Motheo Koitsiwe developed his passion for indigenous knowledge systems (IKS) research, particularly indigenous astronomy, at a tender age after consuming a lot of stories about the moon and stars.
“This passion was ignited by my late grandmother, Mmamodiagane Tladinyane, when she narrated stories, poems, riddles, songs of African night skies and cosmologies around the fireplace,” he said.
After many years, these oral traditions of storytelling inspired by the cosmos would motivate him to investigate African indigenous astronomy of the Batswana in Botswana and South Africa.
Koitsiwe has so far received Africa’s first PhD in African indigenous astronomy from the North-West University (NWU), South Africa.
He received his degree on October 17 at the campus in Mahikeng, the university announced.
In centuries past, Africans had to rely on the natural world around them to keep track of the time, seasons and directions as there were no timekeeping devices like clocks and mobile phones.
Africans largely made use of astronomy to structure their lives and keep themselves going.
In rural South Africa where people depended on hunting, farming, and harvesting, celestial bodies basically told them when to “till the soil and when the growing season was about to end.”
Koitsiwe’s work, which followed a case study approach in investigating the Batswana, revealed that they “use their indigenous knowledge of celestial bodies for agriculture, reproductive health, navigation, time calculation, calendar making, rainmaking and thanksgiving ceremonies, and for natural disaster management.”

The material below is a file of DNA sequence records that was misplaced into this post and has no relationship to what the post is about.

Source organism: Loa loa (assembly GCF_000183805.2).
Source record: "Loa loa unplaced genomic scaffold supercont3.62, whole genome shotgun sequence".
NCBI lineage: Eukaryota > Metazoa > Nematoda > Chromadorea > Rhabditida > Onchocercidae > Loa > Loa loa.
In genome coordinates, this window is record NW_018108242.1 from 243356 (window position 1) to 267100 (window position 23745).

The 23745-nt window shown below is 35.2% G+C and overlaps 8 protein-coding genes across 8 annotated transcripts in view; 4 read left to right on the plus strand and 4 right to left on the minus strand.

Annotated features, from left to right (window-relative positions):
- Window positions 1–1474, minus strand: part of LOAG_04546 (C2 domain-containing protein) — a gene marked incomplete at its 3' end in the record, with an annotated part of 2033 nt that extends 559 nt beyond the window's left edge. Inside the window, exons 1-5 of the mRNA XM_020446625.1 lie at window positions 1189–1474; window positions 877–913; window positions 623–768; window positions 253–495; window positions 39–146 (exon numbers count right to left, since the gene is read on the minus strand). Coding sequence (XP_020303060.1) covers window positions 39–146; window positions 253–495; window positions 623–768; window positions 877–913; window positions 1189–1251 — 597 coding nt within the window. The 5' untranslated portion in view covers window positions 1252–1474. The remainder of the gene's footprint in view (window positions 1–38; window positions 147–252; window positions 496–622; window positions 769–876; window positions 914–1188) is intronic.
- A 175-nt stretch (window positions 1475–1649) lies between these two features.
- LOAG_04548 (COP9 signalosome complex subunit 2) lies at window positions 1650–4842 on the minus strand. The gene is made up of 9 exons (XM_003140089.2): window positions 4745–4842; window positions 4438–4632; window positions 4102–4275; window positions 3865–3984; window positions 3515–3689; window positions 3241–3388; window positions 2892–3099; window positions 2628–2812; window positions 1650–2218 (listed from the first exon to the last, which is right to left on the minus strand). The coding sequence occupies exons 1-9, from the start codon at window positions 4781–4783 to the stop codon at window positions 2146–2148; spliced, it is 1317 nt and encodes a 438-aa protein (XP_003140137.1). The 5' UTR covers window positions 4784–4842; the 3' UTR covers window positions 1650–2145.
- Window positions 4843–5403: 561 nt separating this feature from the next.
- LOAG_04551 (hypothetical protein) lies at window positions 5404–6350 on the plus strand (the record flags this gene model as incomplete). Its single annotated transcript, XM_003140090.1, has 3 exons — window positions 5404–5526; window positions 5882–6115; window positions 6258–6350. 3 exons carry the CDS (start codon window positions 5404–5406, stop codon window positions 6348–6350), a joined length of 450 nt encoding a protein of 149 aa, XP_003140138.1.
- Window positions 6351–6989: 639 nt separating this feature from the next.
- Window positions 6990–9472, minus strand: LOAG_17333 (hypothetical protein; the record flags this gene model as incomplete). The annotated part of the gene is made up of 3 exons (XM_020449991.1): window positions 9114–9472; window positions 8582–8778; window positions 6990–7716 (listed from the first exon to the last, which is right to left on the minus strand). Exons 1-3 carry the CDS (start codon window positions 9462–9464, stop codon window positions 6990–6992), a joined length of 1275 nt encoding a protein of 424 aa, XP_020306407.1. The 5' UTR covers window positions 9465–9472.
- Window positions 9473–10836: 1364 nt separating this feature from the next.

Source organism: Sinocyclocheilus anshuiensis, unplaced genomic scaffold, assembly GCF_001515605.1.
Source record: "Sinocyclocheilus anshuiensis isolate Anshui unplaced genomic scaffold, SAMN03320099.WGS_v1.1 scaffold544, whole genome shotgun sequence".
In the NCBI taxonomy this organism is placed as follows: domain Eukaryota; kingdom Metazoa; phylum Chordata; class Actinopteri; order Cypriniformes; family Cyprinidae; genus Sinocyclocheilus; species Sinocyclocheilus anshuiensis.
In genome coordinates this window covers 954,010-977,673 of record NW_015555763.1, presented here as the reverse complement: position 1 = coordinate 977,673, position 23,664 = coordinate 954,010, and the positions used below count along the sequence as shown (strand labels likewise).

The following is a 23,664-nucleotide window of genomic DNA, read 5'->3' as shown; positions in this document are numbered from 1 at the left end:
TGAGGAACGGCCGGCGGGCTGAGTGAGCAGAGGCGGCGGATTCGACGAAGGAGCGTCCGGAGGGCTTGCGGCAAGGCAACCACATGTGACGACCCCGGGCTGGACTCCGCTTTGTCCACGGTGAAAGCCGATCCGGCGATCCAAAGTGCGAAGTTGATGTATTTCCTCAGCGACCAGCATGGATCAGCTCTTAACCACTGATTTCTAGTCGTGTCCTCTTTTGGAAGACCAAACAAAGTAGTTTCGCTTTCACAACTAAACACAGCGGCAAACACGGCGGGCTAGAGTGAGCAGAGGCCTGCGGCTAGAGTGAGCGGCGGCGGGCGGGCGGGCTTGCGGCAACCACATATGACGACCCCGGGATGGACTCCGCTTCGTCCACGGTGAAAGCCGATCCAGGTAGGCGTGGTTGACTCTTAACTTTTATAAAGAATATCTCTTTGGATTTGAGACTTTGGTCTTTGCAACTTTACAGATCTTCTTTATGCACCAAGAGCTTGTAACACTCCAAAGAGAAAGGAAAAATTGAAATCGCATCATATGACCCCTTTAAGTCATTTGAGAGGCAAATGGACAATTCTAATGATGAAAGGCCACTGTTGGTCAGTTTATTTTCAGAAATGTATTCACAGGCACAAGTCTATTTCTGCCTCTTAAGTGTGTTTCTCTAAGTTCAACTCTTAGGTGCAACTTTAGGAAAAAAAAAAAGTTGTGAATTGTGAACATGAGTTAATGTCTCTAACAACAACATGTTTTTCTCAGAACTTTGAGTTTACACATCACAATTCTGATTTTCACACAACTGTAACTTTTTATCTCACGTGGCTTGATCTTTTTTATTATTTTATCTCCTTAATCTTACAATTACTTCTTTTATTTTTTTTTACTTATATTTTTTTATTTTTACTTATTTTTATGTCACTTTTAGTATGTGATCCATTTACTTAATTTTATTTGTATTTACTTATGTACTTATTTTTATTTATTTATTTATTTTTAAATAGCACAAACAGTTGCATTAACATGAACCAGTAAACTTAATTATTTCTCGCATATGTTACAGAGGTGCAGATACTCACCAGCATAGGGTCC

“Traditional songs, poems and indigenous games are also used as vehicles to transmit knowledge of celestial bodies to younger members of the community to preserve it for posterity,” the university wrote.
Prof Mogomme Masoga, who co-supervised Koitsiwe’s doctoral studies, said his student’s thesis has originality and novelty, in other words, it is unique in astronomy.
Koitsiwe, who also holds a BA degree in social sciences, as well as an honor’s and a master’s degree in IKS from the NWU, said he is honored to have completed his Ph.D. at the same university.
At the moment, he plans to translate his thesis into Setswana “so that it not only reflects the aspirations of academia, but the Bakgatla-Ba-Kgafela and Batswana in general.”
Since 2001, the NWU’s campus in Mahikeng has been the pioneer of IKS in South Africa after starting teaching, learning, and research in IKS that year.
“It is the first higher institution of learning in the country to have a registered teaching, learning and research program in IKS, accredited by the South African Qualification Authority (SAQA),” said Koitsiwe.